Braintree, Massachusetts

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  • America during the 1920's

    505 Words  | 2 Pages

    cases involving the Red Scare was the Sacco and Vanzetti case. Nicola Sacco and Bartolomeo Vanzetti, who were Italian, atheists, conscientious objectors, and radicals, were both accused of the murder of a paymaster and his guard at South Braintree, Massachusetts. They were both holding revolvers and told lies to the judge and court, but the flaws in evidence proved they were not guilty. “Many critics believed that the accused had been found guilty of radicalism rather than murder- that they were

  • The Red Scare: The Case Of Nicola Sacco And Bartolomeo Vanzetti

    814 Words  | 4 Pages

    The 1920’s was a time when many immigrants from Europe came to the United States for new opportunities. It estimated around 13 million immigrants entered the United States. Out of those 13 million immigrants, most came from Southern and Eastern Europe. The effect of World War I left many Americans despised the idea of new people coming to their country. This was called the Red Scare, were many Americans believed that these immigrants were bringing ideas towards anarchism and cause a revolution. The

  • Sacco And Bartolomeo Vanzetti Essay

    715 Words  | 3 Pages

    not for their “so called” actions. In my opinion, the trial was never properly handled and they should have never been executed or at least not given a real chance to defend themselves. On april 15, 1920 an armed robbery took place in South Braintree, Massachusetts. Two businessmen were moving a $15,000 payroll to different location when an automobile with two men inside showed up, shot them both and drove away. This is where it all starts, Nicola Sacco and Bartolomeo Vanzetti are blamed for a crime

  • The Murder And Robbery Of A Shoe Factory

    1112 Words  | 5 Pages

    In 1920, during the height of the Red Scare, a shoemaker, Nicola Sacco (1891-1927), and a fish peddler, Bartolomeo Vanzetti (1888-1927), were accused of robbing and murdering the paymaster and guard of a shoe company in South Braintree, Massachusetts. Known as anarchists and draft evaders, the accused men faced a hostile judge and a public convinced of their guilt. Despite Sacco 's corroborated testimony that he was at the Italian consulate in Boston at the time of the murder, the two were found

  • Sacco And Vanzetti Essay

    1796 Words  | 8 Pages

    Sacco and Vanzetti Trial What happens when change meets tradition? When change and tradition meet change is usually met with denial or acceptance. We see this strongly in the 1920’s with things like women's rights and other points of views being viewed as dangerous or inappropriate. Women in more urban areas in the 1920’s were becoming more open and independant and while they accepted this, many people in rural areas saw this as inappropriate. We even see this in the Sacco and Vanzetti trial. Sacco

  • The 1920's: The Plessy V. Ferguson Case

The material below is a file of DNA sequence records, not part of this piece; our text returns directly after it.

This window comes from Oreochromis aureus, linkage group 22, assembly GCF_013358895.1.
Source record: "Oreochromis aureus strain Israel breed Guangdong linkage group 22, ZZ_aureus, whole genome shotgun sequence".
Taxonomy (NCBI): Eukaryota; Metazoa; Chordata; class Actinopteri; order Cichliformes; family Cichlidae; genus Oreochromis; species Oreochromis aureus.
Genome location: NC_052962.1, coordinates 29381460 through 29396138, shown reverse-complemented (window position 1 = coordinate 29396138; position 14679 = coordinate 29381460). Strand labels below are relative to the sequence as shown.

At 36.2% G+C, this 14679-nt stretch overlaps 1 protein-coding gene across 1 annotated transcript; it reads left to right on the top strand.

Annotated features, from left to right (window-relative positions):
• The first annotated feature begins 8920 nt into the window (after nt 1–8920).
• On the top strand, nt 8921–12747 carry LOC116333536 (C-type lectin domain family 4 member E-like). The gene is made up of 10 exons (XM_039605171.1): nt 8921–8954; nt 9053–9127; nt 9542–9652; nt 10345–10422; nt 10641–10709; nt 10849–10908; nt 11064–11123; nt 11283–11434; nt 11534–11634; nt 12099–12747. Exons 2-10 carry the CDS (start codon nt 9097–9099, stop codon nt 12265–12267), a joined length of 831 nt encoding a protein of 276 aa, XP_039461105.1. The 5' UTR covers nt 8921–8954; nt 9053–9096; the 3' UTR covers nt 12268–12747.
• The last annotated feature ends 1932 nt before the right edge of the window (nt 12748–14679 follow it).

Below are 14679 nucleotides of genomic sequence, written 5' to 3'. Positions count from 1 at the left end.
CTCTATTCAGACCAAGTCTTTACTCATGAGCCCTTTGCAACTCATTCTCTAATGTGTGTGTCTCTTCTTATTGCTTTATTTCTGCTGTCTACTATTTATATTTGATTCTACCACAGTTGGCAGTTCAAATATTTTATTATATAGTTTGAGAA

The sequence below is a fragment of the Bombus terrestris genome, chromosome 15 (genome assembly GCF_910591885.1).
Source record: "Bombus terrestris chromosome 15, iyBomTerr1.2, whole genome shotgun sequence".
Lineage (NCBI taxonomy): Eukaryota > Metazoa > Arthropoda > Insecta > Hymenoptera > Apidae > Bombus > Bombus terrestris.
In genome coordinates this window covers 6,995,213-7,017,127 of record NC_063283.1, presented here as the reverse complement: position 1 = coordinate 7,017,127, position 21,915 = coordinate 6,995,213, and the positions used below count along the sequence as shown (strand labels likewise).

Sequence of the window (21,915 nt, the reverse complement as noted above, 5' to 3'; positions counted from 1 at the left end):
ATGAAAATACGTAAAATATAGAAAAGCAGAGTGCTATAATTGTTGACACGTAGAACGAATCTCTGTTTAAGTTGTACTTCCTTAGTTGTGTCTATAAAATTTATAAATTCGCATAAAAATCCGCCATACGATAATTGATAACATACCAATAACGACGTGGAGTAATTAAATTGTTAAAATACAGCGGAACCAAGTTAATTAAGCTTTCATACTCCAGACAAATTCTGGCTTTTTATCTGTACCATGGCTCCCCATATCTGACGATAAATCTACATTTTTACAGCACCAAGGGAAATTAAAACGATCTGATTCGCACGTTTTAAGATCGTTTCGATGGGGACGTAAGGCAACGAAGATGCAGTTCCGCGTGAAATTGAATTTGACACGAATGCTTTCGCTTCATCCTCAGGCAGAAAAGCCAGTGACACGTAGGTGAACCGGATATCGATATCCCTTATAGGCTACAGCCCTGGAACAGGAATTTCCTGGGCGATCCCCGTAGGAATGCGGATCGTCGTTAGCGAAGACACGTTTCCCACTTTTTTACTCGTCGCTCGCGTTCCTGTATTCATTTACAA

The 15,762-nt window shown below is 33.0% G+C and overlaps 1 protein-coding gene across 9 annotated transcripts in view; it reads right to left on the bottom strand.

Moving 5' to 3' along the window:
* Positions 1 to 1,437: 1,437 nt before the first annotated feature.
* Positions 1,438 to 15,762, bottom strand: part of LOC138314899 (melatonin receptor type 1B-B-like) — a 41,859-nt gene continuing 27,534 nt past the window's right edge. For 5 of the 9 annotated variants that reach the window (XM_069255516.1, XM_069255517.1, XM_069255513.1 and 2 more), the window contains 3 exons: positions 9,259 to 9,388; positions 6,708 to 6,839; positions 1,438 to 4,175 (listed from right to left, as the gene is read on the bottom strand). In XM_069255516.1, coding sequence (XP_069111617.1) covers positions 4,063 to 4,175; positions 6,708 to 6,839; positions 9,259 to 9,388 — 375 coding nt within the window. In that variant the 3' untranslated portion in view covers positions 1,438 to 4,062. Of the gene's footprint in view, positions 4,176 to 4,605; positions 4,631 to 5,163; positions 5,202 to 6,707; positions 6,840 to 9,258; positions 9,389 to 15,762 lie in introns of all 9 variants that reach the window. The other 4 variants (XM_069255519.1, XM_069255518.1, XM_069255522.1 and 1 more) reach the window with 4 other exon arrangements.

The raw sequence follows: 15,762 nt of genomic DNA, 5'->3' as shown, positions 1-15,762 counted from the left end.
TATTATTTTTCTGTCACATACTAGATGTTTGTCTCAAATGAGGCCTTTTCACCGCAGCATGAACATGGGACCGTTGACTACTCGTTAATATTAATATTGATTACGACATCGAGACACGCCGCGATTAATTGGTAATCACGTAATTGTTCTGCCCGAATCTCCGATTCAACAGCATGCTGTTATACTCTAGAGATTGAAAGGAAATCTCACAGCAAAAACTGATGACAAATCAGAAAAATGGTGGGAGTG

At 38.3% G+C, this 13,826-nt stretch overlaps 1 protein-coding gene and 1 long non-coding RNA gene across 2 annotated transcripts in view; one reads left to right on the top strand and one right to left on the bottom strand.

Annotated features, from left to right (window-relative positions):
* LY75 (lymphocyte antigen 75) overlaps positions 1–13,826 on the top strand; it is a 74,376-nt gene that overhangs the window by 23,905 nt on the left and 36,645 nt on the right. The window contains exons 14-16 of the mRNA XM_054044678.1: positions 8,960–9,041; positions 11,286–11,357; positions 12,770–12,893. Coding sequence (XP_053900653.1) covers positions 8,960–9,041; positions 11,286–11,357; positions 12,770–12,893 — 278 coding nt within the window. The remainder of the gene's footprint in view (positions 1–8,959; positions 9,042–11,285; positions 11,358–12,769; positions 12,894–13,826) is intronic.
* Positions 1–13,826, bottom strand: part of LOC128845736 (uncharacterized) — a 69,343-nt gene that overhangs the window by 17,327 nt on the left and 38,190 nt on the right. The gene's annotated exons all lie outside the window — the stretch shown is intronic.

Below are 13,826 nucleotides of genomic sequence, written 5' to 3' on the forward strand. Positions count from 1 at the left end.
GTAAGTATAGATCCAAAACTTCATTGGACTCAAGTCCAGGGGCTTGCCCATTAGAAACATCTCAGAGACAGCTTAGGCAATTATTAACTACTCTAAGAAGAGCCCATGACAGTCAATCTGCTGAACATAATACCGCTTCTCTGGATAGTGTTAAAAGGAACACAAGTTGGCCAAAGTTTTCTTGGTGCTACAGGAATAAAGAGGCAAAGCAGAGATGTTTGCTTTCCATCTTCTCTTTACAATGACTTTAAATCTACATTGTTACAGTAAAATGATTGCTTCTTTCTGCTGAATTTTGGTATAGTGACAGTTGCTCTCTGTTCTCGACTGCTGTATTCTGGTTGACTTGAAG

976 Words  | 4 Pages

    the time of the red scare. The Red Scare had begun following the Bolshevik Russian Revolution of 1917; a nationwide fear of communists, socialists and anarchists. The Sacco and Vanzetti case was an extremely controversial murder trial held in Braintree,

  • Life and Achievements of John Hancock Essay

    791 Words  | 4 Pages

    John Hancock was born on January 12, 1737 in Braintree, Massachusetts. He was orphaned as a child and then was adopted by a wealthy merchant uncle who was childless. Hancock went to Harvard College for a business education. He graduated Harvard College at the age of 17. He apprenticed to his uncle as a clerk and proved to be honest and capable that in 1760, he was sent on a business mission to England. In England, he witnessed the coronation of King George III and engaged some of the leading

  • Abigail Adams : A Revolutionary Woman

    1382 Words  | 6 Pages

    Charles W. Akers. Abigail Adams: A Revolutionary Woman. Third ed. New York: Pearson Longman, 2007.            Charles W. Akers’ Abigail Adams: A Revolutionary Woman is written about Abigail Adams whom is the wife to the second president of the United States, John Adams. Abigail begins by describing the role of women during the colonial time when the US only consisted of the 13 colonies. Starting with her birth on November 11, 1744 to her death on October 28, 1818 Abigail describes the role she played

  • Abigail Smith Adams

    903 Words  | 4 Pages

    Abigail Smith Adams was born in Weymouth, Massachusetts, on November 11, 1744. She was born to Elizabeth Quincy Smith and Reverend William Smith. Her father, being a reverend, taught her to respect God and help others in any way she could. Schools of this time were only accepting boys at this time and girls were to be instructed at home. Abigail was not satisfied with the limited education so she began the read books from her father’s library. Smith encouraged his daughter to learn. He wanted her

  • Women 's Rights During The American Revolution

    1961 Words  | 8 Pages

    helped plant the seeds that would start women and men thinking about women 's rights and roles in a country that had been founded on the ideals of equality and independence.Abigail Adams was born Abigail Smith on November 22, 1744, in Weymouth, Massachusetts, a farm community about fifteen miles southeast of Boston. Her family on both sides had lived in the colonies for several generations and was well established in the most influential circles of society. Her father, William Smith, was a Harvard

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